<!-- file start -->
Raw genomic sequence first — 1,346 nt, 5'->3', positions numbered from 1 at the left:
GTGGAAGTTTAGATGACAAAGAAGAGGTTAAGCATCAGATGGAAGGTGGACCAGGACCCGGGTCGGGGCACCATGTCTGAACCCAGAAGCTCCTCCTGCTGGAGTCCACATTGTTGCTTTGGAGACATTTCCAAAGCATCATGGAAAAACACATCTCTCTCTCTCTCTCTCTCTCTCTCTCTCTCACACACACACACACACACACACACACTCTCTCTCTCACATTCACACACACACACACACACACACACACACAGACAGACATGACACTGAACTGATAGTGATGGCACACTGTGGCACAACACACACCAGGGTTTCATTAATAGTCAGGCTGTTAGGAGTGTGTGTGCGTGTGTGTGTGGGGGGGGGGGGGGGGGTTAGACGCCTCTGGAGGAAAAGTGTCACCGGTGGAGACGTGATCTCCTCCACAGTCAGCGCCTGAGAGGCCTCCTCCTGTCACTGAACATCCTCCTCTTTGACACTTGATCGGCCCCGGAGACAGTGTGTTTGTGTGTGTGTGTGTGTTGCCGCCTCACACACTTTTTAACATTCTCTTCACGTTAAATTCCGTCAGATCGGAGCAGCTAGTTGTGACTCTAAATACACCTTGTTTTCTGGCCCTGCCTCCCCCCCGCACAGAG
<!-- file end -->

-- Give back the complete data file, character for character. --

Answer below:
Raw genomic sequence first — 1,346 nt, 5'->3', positions numbered from 1 at the left:
GTGGAAGTTTAGATGACAAAGAAGAGGTTAAGCATCAGATGGAAGGTGGACCAGGACCCGGGTCGGGGCACCATGTCTGAACCCAGAAGCTCCTCCTGCTGGAGTCCACATTGTTGCTTTGGAGACATTTCCAAAGCATCATGGAAAAACACATCTCTCTCTCTCTCTCTCTCTCTCTCTCTCTCACACACACACACACACACACACACACTCTCTCTCTCACATTCACACACACACACACACACACACACACACAGACAGACATGACACTGAACTGATAGTGATGGCACACTGTGGCACAACACACACCAGGGTTTCATTAATAGTCAGGCTGTTAGGAGTGTGTGTGCGTGTGTGTGTGGGGGGGGGGGGGGGGGTTAGACGCCTCTGGAGGAAAAGTGTCACCGGTGGAGACGTGATCTCCTCCACAGTCAGCGCCTGAGAGGCCTCCTCCTGTCACTGAACATCCTCCTCTTTGACACTTGATCGGCCCCGGAGACAGTGTGTTTGTGTGTGTGTGTGTGTTGCCGCCTCACACACTTTTTAACATTCTCTTCACGTTAAATTCCGTCAGATCGGAGCAGCTAGTTGTGACTCTAAATACACCTTGTTTTCTGGCCCTGCCTCCCCCCCGCACAGAG